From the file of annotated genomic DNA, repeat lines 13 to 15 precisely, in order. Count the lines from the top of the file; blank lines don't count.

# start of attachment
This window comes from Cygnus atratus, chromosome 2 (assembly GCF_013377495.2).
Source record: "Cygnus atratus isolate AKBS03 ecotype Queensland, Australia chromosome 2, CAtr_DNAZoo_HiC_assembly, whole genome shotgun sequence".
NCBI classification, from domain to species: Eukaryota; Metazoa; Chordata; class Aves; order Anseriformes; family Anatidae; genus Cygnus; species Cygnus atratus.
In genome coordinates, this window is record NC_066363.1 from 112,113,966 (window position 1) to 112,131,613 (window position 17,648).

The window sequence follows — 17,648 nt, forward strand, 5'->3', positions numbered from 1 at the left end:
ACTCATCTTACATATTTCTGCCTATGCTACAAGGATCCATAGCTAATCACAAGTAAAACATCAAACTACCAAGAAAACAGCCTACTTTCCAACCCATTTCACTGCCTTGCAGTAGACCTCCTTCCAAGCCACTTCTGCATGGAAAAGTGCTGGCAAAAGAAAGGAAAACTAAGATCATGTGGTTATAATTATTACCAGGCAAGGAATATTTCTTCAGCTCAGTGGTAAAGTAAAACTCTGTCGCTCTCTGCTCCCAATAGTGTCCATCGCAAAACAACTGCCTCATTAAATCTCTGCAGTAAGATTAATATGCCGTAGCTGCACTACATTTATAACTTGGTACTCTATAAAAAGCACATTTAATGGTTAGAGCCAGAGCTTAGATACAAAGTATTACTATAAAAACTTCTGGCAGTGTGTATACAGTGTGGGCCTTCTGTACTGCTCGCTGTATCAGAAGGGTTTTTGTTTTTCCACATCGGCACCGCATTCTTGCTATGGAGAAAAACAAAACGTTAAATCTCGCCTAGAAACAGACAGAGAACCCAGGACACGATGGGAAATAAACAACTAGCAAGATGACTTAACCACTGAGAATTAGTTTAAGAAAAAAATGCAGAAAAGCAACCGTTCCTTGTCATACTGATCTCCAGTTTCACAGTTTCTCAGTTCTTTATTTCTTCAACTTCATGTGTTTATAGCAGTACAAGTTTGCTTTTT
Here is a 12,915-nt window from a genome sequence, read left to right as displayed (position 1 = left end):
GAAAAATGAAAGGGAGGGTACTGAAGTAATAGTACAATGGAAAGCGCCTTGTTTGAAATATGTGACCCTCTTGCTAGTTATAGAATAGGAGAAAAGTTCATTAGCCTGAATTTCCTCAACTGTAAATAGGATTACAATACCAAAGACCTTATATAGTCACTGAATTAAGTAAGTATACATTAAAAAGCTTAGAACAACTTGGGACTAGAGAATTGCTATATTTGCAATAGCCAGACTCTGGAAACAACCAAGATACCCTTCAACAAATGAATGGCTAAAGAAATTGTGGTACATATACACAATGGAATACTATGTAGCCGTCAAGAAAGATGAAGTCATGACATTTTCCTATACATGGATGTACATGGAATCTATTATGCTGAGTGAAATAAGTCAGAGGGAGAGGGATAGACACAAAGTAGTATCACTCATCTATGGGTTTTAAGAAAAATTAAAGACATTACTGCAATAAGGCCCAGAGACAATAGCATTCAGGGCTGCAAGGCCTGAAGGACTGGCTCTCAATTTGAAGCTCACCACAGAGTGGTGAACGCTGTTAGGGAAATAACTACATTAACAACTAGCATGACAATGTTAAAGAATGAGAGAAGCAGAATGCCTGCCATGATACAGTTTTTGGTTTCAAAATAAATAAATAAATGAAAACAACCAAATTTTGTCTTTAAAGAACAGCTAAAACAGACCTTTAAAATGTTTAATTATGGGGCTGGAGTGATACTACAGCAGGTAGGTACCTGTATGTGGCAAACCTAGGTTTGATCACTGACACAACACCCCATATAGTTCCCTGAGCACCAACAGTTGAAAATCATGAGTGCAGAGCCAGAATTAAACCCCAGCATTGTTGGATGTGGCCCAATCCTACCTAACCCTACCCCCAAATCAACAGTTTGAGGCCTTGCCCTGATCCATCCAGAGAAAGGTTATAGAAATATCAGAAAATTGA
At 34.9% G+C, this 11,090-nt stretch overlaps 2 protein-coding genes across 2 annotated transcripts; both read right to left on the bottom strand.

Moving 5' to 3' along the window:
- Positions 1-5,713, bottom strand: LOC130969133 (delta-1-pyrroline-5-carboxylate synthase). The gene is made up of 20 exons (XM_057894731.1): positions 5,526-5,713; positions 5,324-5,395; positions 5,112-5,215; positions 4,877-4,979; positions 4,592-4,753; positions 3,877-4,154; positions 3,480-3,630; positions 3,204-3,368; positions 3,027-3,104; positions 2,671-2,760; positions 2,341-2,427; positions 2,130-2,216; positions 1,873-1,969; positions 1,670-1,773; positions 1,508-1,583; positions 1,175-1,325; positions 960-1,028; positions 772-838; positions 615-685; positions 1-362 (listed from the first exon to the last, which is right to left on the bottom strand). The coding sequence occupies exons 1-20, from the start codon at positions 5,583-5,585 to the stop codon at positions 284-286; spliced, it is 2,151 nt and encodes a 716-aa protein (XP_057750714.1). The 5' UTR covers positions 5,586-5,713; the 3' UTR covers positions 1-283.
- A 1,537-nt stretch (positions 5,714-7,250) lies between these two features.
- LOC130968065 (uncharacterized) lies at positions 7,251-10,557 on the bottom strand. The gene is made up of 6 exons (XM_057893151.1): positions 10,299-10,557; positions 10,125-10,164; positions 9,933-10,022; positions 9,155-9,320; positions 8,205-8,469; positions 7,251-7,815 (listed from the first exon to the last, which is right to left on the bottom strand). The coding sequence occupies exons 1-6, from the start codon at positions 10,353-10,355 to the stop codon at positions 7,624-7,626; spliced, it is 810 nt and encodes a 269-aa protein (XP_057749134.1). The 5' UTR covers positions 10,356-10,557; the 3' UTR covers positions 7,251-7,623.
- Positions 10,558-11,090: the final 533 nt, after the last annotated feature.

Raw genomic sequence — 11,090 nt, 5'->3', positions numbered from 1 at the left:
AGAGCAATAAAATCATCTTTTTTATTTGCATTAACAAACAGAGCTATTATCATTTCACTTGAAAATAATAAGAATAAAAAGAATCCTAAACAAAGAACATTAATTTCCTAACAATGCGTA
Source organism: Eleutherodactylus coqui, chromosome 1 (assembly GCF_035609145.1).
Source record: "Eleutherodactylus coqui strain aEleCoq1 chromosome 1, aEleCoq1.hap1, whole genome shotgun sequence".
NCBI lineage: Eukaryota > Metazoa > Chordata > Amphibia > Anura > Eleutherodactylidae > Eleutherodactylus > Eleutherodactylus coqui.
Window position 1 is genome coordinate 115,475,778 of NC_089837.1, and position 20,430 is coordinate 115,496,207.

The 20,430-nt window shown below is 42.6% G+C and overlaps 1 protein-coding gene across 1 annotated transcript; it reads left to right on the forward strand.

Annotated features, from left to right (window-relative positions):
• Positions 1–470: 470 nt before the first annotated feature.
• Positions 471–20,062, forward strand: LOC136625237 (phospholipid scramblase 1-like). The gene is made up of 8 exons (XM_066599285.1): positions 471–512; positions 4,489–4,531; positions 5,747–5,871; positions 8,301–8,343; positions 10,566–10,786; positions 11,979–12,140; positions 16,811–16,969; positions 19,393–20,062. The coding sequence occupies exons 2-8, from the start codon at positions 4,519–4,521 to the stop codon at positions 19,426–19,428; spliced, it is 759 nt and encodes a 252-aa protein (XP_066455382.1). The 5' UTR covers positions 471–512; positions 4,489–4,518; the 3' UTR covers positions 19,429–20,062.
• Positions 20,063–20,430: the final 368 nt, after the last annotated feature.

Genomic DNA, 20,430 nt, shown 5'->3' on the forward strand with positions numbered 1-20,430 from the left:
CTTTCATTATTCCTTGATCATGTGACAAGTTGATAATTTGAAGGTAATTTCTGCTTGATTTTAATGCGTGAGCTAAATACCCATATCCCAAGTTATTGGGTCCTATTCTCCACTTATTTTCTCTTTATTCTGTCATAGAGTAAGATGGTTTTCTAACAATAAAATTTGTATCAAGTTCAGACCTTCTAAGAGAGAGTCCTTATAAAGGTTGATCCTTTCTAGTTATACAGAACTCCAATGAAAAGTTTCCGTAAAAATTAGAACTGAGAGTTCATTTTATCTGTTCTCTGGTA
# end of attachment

- LOC130968065 (uncharacterized) lies at positions 7,251-10,557 on the bottom strand. The gene is made up of 6 exons (XM_057893151.1): positions 10,299-10,557; positions 10,125-10,164; positions 9,933-10,022; positions 9,155-9,320; positions 8,205-8,469; positions 7,251-7,815 (listed from the first exon to the last, which is right to left on the bottom strand). The coding sequence occupies exons 1-6, from the start codon at positions 10,353-10,355 to the stop codon at positions 7,624-7,626; spliced, it is 810 nt and encodes a 269-aa protein (XP_057749134.1). The 5' UTR covers positions 10,356-10,557; the 3' UTR covers positions 7,251-7,623.
- Positions 10,558-11,090: the final 533 nt, after the last annotated feature.

Raw genomic sequence — 11,090 nt, 5'->3', positions numbered from 1 at the left: